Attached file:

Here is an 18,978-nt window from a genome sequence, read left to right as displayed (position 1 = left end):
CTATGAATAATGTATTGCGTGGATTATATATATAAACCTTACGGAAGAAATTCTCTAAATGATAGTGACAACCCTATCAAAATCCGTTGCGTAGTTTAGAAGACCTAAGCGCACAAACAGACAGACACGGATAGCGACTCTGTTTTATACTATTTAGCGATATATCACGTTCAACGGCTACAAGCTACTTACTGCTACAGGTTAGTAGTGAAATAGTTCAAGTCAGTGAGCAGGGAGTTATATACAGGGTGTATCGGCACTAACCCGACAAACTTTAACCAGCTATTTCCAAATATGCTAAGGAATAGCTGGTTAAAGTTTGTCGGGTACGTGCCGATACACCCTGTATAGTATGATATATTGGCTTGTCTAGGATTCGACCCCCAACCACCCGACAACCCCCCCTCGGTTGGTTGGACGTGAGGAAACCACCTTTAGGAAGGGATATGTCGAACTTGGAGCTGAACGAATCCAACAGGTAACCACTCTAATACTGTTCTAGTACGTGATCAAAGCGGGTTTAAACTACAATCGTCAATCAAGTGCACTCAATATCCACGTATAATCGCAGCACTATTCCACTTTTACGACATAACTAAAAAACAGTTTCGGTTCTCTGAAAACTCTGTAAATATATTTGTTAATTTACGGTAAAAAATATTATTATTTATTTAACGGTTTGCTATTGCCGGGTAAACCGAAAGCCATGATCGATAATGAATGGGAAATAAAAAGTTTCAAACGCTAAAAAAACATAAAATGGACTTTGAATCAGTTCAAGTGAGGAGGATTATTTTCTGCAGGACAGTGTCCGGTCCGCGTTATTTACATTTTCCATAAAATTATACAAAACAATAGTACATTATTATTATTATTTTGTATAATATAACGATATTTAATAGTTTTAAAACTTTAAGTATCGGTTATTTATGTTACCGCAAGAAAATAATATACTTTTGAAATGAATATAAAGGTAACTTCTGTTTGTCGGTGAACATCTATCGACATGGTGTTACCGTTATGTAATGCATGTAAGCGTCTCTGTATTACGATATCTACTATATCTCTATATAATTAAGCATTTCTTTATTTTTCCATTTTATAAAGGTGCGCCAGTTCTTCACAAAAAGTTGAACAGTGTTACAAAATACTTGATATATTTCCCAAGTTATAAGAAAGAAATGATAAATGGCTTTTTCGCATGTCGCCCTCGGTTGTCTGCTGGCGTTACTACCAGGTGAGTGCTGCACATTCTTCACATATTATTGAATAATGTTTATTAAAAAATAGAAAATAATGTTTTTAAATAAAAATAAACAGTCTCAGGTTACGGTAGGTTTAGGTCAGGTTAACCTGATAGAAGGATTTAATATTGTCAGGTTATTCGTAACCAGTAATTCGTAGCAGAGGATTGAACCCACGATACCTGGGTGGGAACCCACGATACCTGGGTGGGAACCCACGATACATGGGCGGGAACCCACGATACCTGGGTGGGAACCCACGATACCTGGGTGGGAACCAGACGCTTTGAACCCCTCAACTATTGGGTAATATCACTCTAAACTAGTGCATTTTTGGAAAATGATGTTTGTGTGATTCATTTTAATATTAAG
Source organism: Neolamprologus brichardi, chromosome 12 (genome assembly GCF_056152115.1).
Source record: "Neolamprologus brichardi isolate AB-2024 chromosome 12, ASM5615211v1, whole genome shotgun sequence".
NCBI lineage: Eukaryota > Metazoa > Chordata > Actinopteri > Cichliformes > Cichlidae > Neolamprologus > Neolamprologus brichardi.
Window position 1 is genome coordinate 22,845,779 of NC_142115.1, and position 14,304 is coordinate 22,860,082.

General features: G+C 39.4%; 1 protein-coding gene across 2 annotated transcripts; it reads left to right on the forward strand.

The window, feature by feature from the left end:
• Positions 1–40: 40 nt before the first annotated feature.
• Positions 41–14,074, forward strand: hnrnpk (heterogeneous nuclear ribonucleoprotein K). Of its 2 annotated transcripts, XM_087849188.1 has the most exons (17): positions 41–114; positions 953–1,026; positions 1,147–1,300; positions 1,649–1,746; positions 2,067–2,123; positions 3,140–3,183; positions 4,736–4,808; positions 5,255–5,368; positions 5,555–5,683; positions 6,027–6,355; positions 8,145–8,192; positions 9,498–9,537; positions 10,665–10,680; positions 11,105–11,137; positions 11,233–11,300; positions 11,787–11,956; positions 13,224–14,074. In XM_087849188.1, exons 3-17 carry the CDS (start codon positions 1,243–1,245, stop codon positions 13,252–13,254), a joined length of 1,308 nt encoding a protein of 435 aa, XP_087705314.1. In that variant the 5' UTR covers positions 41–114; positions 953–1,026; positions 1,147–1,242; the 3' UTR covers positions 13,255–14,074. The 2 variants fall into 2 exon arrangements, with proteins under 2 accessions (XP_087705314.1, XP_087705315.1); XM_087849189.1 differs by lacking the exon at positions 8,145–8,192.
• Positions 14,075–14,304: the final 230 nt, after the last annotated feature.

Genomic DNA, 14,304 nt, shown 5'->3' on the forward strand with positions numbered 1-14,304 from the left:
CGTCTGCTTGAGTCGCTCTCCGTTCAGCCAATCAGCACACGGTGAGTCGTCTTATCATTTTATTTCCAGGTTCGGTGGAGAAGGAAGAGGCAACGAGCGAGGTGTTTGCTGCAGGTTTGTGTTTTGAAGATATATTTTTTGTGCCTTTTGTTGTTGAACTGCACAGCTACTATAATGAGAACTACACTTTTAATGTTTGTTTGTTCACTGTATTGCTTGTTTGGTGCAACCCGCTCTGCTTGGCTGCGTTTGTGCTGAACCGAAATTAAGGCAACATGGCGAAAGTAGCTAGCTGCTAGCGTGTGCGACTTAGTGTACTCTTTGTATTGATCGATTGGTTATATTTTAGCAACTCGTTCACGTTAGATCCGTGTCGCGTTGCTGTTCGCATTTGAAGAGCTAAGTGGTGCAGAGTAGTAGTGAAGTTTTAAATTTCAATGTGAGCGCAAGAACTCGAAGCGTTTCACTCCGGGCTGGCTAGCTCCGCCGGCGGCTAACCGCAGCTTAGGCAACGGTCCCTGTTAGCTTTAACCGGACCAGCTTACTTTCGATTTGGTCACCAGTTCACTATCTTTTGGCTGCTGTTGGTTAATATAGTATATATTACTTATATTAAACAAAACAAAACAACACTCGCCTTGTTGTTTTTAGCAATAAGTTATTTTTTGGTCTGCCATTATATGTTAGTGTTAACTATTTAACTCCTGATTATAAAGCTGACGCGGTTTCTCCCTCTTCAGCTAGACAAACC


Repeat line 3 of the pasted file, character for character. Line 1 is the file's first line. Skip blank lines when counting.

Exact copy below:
Source organism: Neolamprologus brichardi, chromosome 12 (genome assembly GCF_056152115.1).